Alas, reason finally prevailed. We are talking of the tension that ensued in the course of the latest deployment of fresh graduates for the compulsory one-year National Youth Service Corps, NYSC, programme. Thousands of graduates posted to some northern states had rejected their postings. They had the strong backing of their parents and millions of sympathetic Nigerians. The states detested by the corps members are Borno, Yobe, Gombe, Kaduna, Kano, Bauchi and Plateau. These are places where anarchy has been walking on four legs, courtesy of the militant sect, Boko Haram. And not a few corps members had lost their lives in the violence. For instance, in the post-election violence that engulfed Bauchi State in 2011, nine youth corps members were killed by hoodlums. And in Jos in 2010, three youth corps members who were about completing their service were cold-bloodedly murdered by rioters. Many others had fallen victims to miscreants in their areas of primary deployment in other parts of the North. Their death brought anguish to members of their families.
There are some families that are yet to come to grip with the cruel fate that became the lot of these young men and women. Thus it was surprising, against the backdrop of the carnage unleashed on the nation of late by the Boko Haram, that NYSC posted nearly 15,000 fresh graduates to these embattled states in its latest deployment. And when the new corps members and their parents protested, the officials remained adamant. They only soft-pedalled when the House of Representatives asked the NYSC directorate to suspend deployment of corps members to the embattled states. It was a saving grace for the scheme, because the Lagos House of Assembly was about to initiate a move, asking Lagos indigenes posted to these troubled states to ignore the deployment. That step would sure have had a spiral effect, the end of which no one could foretell. After all, many of the fresh graduates remarked sarcastically, asking what is the worth of a certificate of national service that guarantees no job at the end of one year? Many of them equally dismissed the plan by the NYSC, as announced by Gen. Nnamdi Okore-Affia, the director general, to train female corps members in martial art for self-defence. So, how is martial art an effective antidote to bombs and AK-47?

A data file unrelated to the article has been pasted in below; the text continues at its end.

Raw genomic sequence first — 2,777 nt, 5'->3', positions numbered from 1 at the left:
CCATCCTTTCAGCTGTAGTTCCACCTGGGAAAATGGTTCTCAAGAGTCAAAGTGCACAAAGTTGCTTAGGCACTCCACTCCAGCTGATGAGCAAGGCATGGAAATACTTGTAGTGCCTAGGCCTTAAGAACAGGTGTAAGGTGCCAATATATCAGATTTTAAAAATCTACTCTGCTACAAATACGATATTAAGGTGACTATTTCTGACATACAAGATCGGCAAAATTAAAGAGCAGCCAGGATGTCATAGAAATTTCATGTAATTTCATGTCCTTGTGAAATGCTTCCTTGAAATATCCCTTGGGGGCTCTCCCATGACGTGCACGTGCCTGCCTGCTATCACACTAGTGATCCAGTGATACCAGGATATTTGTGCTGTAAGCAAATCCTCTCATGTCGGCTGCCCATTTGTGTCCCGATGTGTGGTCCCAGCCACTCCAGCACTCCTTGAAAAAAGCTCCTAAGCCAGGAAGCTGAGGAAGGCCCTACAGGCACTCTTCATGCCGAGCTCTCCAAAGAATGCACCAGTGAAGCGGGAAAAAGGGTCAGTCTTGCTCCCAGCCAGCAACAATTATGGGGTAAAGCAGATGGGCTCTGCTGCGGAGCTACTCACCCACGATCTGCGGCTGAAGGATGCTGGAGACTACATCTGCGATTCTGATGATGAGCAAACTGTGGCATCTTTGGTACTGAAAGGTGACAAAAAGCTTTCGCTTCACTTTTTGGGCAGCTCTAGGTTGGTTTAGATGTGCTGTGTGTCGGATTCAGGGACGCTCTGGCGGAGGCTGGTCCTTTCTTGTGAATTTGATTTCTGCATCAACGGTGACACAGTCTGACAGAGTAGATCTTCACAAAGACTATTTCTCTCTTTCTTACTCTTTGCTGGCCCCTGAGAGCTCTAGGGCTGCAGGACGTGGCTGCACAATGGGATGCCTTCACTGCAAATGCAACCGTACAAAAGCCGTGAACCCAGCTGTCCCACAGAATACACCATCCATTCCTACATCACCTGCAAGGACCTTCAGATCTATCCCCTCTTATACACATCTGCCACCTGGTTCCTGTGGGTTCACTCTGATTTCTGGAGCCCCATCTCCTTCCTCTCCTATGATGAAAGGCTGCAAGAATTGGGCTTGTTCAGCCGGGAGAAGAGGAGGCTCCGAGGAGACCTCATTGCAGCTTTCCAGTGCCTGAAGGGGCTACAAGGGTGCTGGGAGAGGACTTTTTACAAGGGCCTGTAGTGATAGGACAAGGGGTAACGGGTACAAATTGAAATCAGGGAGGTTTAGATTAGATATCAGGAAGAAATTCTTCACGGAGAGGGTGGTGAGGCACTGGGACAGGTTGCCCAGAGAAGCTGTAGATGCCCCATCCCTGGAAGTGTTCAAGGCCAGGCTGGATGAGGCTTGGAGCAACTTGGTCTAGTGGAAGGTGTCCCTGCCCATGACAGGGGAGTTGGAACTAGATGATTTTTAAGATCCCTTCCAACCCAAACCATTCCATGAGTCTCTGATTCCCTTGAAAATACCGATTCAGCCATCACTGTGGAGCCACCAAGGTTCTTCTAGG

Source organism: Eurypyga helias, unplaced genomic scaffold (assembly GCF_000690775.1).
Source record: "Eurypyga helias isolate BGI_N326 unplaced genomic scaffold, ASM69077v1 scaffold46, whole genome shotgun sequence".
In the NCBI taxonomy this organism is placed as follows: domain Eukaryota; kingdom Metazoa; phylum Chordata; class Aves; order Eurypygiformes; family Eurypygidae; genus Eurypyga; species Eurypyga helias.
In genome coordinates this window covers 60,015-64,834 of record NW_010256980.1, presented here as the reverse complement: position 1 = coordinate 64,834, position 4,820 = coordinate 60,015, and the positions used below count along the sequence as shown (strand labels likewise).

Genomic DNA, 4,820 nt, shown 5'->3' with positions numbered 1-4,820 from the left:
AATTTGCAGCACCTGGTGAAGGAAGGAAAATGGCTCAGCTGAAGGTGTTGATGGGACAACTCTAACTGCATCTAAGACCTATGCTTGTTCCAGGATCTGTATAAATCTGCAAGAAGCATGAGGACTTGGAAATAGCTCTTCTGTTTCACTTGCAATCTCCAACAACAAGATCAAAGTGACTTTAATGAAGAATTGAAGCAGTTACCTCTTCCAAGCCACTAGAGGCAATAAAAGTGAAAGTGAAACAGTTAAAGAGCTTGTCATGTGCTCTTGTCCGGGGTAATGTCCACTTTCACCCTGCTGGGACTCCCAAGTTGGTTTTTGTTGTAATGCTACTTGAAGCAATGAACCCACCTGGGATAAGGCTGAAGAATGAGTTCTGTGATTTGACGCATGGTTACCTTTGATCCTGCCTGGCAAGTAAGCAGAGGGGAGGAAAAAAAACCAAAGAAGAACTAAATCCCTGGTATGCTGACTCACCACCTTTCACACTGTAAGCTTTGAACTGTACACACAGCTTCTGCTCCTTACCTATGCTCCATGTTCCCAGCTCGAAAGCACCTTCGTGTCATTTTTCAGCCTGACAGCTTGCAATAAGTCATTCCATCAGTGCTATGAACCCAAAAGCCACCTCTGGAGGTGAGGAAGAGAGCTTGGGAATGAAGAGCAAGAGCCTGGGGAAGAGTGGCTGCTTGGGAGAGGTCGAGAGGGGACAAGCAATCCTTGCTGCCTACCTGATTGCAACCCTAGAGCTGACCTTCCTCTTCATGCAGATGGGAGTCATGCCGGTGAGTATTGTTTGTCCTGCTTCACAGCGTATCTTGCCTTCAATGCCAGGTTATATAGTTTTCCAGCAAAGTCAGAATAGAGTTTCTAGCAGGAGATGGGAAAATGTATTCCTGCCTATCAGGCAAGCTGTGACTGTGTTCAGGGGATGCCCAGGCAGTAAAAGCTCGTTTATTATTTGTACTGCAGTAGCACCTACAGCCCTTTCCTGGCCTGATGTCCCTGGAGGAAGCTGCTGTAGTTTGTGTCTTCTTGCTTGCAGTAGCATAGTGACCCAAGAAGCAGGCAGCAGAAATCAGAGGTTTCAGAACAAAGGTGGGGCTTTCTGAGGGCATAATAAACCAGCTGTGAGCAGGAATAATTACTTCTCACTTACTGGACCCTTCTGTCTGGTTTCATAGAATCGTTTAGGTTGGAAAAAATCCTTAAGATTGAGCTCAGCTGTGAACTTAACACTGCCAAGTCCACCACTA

On the heels of the latest controversy comes the issue of what relevance the one-year service still has for the nation. There have been calls in the past to rejig the scheme’s modus operandi, while others have even called for an outright cancellation. Surely, many Nigerians who served in the scheme in its early years still cherish the experience. The tale is different today, however. Thus many of the youths who participate in the scheme, initiated by the Gen. Yakubu Gowon-led government in the 1970s, now tag it as Now Your Suffering Continues. How would Gowon now feel? That is sure a label for a dying institution. For it to attract the youths, the scheme needs a radical restructuring that would breathe fresh air into its operations. The indifference with which many of the corps members serve the nation today is akin to millions of naira being poured down the drain every year and systematically killing the scheme which is already in its 39th year of existence.